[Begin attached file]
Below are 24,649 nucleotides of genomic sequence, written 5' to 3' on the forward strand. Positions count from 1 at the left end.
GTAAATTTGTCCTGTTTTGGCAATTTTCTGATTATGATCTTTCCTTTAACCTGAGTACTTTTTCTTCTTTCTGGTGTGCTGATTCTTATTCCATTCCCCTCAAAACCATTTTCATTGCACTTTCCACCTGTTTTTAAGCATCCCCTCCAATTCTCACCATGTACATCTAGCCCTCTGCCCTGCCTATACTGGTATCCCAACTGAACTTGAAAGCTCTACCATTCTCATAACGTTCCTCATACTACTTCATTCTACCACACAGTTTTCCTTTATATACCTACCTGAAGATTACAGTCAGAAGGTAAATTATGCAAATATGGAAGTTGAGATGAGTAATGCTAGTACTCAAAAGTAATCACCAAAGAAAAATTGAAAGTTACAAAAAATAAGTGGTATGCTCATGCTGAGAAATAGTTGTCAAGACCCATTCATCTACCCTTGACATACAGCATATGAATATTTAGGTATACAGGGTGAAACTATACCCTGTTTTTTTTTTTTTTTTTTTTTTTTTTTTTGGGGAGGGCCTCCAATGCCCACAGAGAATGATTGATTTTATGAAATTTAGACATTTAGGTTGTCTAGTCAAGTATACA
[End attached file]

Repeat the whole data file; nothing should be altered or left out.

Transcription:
Below are 24,649 nucleotides of genomic sequence, written 5' to 3' on the forward strand. Positions count from 1 at the left end.
GTAAATTTGTCCTGTTTTGGCAATTTTCTGATTATGATCTTTCCTTTAACCTGAGTACTTTTTCTTCTTTCTGGTGTGCTGATTCTTATTCCATTCCCCTCAAAACCATTTTCATTGCACTTTCCACCTGTTTTTAAGCATCCCCTCCAATTCTCACCATGTACATCTAGCCCTCTGCCCTGCCTATACTGGTATCCCAACTGAACTTGAAAGCTCTACCATTCTCATAACGTTCCTCATACTACTTCATTCTACCACACAGTTTTCCTTTATATACCTACCTGAAGATTACAGTCAGAAGGTAAATTATGCAAATATGGAAGTTGAGATGAGTAATGCTAGTACTCAAAAGTAATCACCAAAGAAAAATTGAAAGTTACAAAAAATAAGTGGTATGCTCATGCTGAGAAATAGTTGTCAAGACCCATTCATCTACCCTTGACATACAGCATATGAATATTTAGGTATACAGGGTGAAACTATACCCTGTTTTTTTTTTTTTTTTTTTTTTTTTTTTTGGGGAGGGCCTCCAATGCCCACAGAGAATGATTGATTTTATGAAATTTAGACATTTAGGTTGTCTAGTCAAGTATACA